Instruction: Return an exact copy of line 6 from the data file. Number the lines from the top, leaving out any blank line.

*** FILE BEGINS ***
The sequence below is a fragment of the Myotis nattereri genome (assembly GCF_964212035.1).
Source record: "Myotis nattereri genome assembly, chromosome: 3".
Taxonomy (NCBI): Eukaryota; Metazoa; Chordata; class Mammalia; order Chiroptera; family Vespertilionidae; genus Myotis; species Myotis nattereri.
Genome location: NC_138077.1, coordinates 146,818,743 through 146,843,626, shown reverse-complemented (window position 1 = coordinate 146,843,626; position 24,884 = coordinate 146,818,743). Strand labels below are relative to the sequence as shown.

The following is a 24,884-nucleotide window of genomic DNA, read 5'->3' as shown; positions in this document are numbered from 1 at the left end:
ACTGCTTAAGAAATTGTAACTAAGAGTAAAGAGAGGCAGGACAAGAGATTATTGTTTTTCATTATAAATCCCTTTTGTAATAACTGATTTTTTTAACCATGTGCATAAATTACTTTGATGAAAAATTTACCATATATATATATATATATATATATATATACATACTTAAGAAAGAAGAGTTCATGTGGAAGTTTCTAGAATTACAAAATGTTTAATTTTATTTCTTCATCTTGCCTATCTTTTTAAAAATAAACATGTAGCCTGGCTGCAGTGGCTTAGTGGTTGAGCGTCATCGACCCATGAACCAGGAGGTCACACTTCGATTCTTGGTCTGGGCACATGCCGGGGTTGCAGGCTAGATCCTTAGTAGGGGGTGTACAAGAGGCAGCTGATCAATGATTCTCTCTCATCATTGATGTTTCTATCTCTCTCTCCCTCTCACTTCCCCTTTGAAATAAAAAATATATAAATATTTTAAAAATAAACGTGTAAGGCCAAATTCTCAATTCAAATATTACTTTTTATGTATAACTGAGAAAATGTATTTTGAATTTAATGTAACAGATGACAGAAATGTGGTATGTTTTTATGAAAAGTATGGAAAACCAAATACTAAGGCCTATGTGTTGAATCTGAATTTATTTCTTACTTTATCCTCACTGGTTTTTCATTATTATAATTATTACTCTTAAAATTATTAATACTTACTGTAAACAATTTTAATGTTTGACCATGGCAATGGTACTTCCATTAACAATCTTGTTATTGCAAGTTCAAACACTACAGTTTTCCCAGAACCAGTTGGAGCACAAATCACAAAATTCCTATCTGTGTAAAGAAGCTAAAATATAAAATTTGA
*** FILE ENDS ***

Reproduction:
ACTGCTTAAGAAATTGTAACTAAGAGTAAAGAGAGGCAGGACAAGAGATTATTGTTTTTCATTATAAATCCCTTTTGTAATAACTGATTTTTTTAACCATGTGCATAAATTACTTTGATGAAAAATTTACCATATATATATATATATATATATATATATACATACTTAAGAAAGAAGAGTTCATGTGGAAGTTTCTAGAATTACAAAATGTTTAATTTTATTTCTTCATCTTGCCTATCTTTTTAAAAATAAACATGTAGCCTGGCTGCAGTGGCTTAGTGGTTGAGCGTCATCGACCCATGAACCAGGAGGTCACACTTCGATTCTTGGTCTGGGCACATGCCGGGGTTGCAGGCTAGATCCTTAGTAGGGGGTGTACAAGAGGCAGCTGATCAATGATTCTCTCTCATCATTGATGTTTCTATCTCTCTCTCCCTCTCACTTCCCCTTTGAAATAAAAAATATATAAATATTTTAAAAATAAACGTGTAAGGCCAAATTCTCAATTCAAATATTACTTTTTATGTATAACTGAGAAAATGTATTTTGAATTTAATGTAACAGATGACAGAAATGTGGTATGTTTTTATGAAAAGTATGGAAAACCAAATACTAAGGCCTATGTGTTGAATCTGAATTTATTTCTTACTTTATCCTCACTGGTTTTTCATTATTATAATTATTACTCTTAAAATTATTAATACTTACTGTAAACAATTTTAATGTTTGACCATGGCAATGGTACTTCCATTAACAATCTTGTTATTGCAAGTTCAAACACTACAGTTTTCCCAGAACCAGTTGGAGCACAAATCACAAAATTCCTATCTGTGTAAAGAAGCTAAAATATAAAATTTGA